Manual Therapy

Strictly speaking manual therapy is any treatment that is carried out with the hands; this would include massage, joint and spine mobilization and manipulation, exercise when guided by the therapists such as with certain neurotherapy techniques, stretching by the person doing the treatment, craniosacral therapy and pretty much anything else you can think of that is therapeutic and is done with the hands directly. It would not include any of the electrotherapies even if they are directed with the hands such as ultrasound and vibrators. But in most health care professions, the generally accepted use of manual therapy is reserved for joint and spine mobilization and manipulation. The term “Manual Therapy” with uppercase first letters is almost exclusively used by physiotherapists while other professionals prefer the various other terms including adjustment and chiropractic adjustment.

Both mobilization and manipulation is used to reduce pain and muscle tone and to increase range of motion. These techniques are used by physiotherapists (in the USA physical therapists), chiropractors, osteopaths, massage therapists, naturopaths and countless other groups.


This is where a limb or a spinal segment is rhythmically oscillated at some point in the available range of motion but there is no sudden or forceful manoeuvre or cracking unless it occurs incidentally.  The techniques can be used in the early part of the range when there is severe pain or towards or at the end of the range when the pain is less severe as an attempt to stretch tight tissues to increase range of motion.

These are the techniques typically taught to student physiotherapists at Canadian schools as their introduction to Manual Therapy as they are considered easier to learn and use (although that is not the case, they just seem easier at first glance but gaining mastery is extremely difficult). I think it is fair to say that physiotherapists are the group that uses these techniques most on everything from extremely severe through moderate pain and for the stiff non-painful joint that is over-stressing other tissues.


These techniques are usually associated with the Chiropractic profession and for good reason. For most, but not all, chiropractors this is their bread and butter technique, but it is not exclusively theirs. Osteopaths and physiotherapists use these techniques extensively. These are for the most part short range, fast techniques that often result in a joint noise (crack, pop, grinding etc) that is carried out at the end of the joints range. While the popular image is that of cracking the spine, the techniques can be used very effectively in the limb joints.

Comparing mobilization and manipulation it seems from research that manipulation is more efficient than is mobilization for non-severe pain, that is it will achieve recovery faster than will mobilization. It will take fewer sessions but there is a bit of a higher risk associated with manipulation than is believed to be present during mobilization particularly in the spine. So manipulation requires an additional layer of education in assessment and technique to determine the need for manipulative techniques and also to identify anything that may increase the risk of using these techniques and of course to carry out the manipulation. This education is mainly carried out by the Canadian Physiotherapy Association’s Orthopedic Division, one or two university’s postgraduate programs and increasingly by Swodeam Institute which is owned and operated by Jim Meadows, the owner of Creekside Physiotherapy, which teaches Manual Adjustments Therapy Airdrie and particularly spinal and peripheral manipulation across Canada and the USA. In Alberta programs teaching physiotherapists spinal manipulation have to satisfy the College of Physical Therapists of Alberta, with standards of instruction and examination to make their graduates eligible for registration as a spinal manipulative therapist, Swodeam Institute is one of these programs. At a higher level the Canadian Academy of Orthopedic Manual Physical Therapy (CAMPT), standards organization of the International Federation of Orthopedic Manual Therapy, award Fellowships for those physiotherapists who have completed instruction and examination with accredited programs (see this site’s blog on regulation of manual therapy in Canada). The designation FCAMPT allows the public and physicians to identify such therapists. Jim Meadows, FCAMPT has held that designation or its predecessor for about 30 years.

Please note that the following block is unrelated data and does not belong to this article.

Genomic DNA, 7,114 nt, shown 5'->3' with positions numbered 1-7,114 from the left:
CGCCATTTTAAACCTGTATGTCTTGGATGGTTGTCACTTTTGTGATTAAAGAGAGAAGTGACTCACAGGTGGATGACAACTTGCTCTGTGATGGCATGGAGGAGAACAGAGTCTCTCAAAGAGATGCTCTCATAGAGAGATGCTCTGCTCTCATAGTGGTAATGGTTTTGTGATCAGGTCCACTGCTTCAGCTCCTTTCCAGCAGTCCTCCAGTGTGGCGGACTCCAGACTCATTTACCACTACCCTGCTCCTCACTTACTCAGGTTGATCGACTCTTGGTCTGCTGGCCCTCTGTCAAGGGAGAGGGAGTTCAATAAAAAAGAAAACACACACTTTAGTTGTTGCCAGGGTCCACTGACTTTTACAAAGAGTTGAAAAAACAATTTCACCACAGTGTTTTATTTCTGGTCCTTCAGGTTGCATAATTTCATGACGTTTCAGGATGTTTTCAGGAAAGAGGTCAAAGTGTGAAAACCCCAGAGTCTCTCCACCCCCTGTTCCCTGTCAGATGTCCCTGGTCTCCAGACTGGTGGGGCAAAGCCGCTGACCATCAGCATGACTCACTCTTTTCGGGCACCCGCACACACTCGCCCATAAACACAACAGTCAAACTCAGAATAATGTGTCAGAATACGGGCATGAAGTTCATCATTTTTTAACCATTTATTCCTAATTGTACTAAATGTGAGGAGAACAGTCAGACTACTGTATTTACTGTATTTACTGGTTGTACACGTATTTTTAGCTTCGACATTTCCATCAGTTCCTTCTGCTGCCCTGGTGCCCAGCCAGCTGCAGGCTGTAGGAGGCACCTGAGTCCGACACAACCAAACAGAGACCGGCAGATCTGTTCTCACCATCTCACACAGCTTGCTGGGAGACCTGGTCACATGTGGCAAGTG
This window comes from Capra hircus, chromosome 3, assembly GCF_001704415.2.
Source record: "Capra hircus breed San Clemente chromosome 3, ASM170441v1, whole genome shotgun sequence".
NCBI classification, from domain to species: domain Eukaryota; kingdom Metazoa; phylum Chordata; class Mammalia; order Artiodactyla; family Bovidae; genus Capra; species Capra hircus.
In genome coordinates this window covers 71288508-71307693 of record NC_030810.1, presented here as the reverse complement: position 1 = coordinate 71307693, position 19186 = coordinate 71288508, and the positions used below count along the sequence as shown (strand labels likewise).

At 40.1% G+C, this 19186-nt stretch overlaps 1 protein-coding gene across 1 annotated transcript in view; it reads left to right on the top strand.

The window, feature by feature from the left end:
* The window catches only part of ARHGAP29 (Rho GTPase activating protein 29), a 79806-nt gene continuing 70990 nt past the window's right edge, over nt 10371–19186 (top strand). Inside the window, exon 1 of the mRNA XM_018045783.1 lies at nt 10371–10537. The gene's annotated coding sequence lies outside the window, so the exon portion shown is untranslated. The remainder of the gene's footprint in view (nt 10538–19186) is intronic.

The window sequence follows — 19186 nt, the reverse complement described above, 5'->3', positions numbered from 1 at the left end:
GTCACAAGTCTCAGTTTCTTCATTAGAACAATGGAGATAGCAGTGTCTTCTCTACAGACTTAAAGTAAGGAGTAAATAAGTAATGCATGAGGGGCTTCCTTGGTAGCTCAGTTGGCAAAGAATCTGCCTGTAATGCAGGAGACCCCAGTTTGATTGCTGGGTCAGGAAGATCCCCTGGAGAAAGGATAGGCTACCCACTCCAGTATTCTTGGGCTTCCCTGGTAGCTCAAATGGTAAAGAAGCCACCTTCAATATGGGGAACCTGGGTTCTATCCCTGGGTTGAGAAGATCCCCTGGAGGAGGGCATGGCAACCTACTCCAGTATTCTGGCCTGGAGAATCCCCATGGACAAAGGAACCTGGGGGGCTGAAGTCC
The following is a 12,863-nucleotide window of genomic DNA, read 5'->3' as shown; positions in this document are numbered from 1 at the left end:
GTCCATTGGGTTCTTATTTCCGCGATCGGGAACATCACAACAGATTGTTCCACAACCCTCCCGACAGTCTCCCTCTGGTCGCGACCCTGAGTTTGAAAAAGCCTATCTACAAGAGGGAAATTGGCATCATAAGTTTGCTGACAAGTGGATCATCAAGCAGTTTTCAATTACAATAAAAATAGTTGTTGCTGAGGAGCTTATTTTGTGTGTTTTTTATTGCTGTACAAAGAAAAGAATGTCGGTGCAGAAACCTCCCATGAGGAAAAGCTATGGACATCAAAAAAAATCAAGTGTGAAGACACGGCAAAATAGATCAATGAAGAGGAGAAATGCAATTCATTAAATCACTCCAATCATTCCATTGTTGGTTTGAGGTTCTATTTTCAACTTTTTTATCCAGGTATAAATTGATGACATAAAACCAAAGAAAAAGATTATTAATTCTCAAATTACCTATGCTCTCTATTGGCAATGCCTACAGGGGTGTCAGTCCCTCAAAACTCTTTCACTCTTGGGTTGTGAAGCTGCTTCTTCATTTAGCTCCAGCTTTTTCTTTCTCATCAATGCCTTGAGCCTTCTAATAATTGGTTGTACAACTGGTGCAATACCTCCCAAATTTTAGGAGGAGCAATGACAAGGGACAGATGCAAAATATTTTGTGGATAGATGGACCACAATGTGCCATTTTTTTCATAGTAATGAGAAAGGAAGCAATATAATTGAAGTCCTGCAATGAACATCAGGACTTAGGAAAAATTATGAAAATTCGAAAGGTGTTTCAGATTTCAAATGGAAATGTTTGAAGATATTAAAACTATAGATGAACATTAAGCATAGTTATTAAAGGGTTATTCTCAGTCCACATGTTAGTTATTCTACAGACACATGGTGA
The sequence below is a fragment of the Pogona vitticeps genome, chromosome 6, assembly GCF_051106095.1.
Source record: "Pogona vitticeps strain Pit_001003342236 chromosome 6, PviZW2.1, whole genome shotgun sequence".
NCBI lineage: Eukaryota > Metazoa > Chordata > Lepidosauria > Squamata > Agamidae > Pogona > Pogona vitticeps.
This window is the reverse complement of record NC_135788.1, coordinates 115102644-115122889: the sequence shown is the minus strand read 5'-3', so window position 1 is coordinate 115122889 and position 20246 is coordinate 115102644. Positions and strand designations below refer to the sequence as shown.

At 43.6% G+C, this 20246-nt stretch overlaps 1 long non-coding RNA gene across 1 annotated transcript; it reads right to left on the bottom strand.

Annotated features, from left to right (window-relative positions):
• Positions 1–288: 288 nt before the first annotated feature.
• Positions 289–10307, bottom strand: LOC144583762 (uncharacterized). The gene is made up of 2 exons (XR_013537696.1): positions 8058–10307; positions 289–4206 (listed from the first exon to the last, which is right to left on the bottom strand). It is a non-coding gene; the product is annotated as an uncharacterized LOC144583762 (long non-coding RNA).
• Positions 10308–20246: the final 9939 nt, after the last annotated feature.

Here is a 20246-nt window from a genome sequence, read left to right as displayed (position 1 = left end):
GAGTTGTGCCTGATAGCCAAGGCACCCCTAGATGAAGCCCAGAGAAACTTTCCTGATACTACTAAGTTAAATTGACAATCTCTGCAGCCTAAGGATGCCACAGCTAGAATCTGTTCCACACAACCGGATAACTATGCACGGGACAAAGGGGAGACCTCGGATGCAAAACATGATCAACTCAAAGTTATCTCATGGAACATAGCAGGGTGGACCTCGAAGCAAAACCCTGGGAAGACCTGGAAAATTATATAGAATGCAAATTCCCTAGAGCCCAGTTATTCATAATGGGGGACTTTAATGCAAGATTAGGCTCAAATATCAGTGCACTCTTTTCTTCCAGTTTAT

At Creekside Physiotherapy in Airdie, both mobilization and manipulation are used routinely to improve pain and movement and invariably they are followed with an exercise program that is designed for your specific movement difficulties after a thorough examination and electrotherapy to help the pain and stimulate the small stabilizing core muscles.

Conditions Treated


If your therapist feels that physiotherapy will not help you she or he will tell you that and suggest alternative paths for you take as soon as possible.

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Treatments will be changed appropriately as your condition improves and if we are unable to help you we will tell you that as soon as we know.

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